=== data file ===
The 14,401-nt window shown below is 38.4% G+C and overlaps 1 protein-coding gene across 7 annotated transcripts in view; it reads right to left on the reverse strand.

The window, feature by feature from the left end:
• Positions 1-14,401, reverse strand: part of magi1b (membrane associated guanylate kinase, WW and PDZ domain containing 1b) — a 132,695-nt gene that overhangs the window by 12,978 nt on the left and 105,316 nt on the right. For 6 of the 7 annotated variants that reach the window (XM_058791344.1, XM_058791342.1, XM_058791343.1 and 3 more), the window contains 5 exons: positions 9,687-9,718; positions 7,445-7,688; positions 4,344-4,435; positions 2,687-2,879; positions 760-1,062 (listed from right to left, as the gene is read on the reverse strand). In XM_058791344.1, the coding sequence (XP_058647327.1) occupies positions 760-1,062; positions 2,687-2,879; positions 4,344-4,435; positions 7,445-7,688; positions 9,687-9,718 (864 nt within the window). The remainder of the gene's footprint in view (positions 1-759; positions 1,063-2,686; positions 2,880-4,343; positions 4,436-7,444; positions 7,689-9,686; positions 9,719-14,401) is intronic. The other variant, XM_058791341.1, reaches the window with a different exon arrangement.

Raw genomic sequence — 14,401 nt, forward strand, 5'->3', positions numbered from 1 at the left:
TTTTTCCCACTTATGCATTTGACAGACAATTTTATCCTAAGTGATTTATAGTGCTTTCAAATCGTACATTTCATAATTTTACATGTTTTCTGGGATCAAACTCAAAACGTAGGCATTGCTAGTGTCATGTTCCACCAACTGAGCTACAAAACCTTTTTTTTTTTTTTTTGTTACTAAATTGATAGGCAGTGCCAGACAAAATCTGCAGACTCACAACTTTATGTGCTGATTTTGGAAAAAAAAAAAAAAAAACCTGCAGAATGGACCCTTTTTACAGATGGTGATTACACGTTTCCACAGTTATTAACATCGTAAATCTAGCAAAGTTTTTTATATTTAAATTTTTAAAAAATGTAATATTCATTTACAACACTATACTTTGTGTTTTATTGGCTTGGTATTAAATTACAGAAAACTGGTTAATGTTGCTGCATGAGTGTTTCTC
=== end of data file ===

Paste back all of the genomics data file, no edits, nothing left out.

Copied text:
The 14,401-nt window shown below is 38.4% G+C and overlaps 1 protein-coding gene across 7 annotated transcripts in view; it reads right to left on the reverse strand.

The window, feature by feature from the left end:
• Positions 1-14,401, reverse strand: part of magi1b (membrane associated guanylate kinase, WW and PDZ domain containing 1b) — a 132,695-nt gene that overhangs the window by 12,978 nt on the left and 105,316 nt on the right. For 6 of the 7 annotated variants that reach the window (XM_058791344.1, XM_058791342.1, XM_058791343.1 and 3 more), the window contains 5 exons: positions 9,687-9,718; positions 7,445-7,688; positions 4,344-4,435; positions 2,687-2,879; positions 760-1,062 (listed from right to left, as the gene is read on the reverse strand). In XM_058791344.1, the coding sequence (XP_058647327.1) occupies positions 760-1,062; positions 2,687-2,879; positions 4,344-4,435; positions 7,445-7,688; positions 9,687-9,718 (864 nt within the window). The remainder of the gene's footprint in view (positions 1-759; positions 1,063-2,686; positions 2,880-4,343; positions 4,436-7,444; positions 7,689-9,686; positions 9,719-14,401) is intronic. The other variant, XM_058791341.1, reaches the window with a different exon arrangement.

Raw genomic sequence — 14,401 nt, forward strand, 5'->3', positions numbered from 1 at the left:
TTTTTCCCACTTATGCATTTGACAGACAATTTTATCCTAAGTGATTTATAGTGCTTTCAAATCGTACATTTCATAATTTTACATGTTTTCTGGGATCAAACTCAAAACGTAGGCATTGCTAGTGTCATGTTCCACCAACTGAGCTACAAAACCTTTTTTTTTTTTTTTTGTTACTAAATTGATAGGCAGTGCCAGACAAAATCTGCAGACTCACAACTTTATGTGCTGATTTTGGAAAAAAAAAAAAAAAAACCTGCAGAATGGACCCTTTTTACAGATGGTGATTACACGTTTCCACAGTTATTAACATCGTAAATCTAGCAAAGTTTTTTATATTTAAATTTTTAAAAAATGTAATATTCATTTACAACACTATACTTTGTGTTTTATTGGCTTGGTATTAAATTACAGAAAACTGGTTAATGTTGCTGCATGAGTGTTTCTC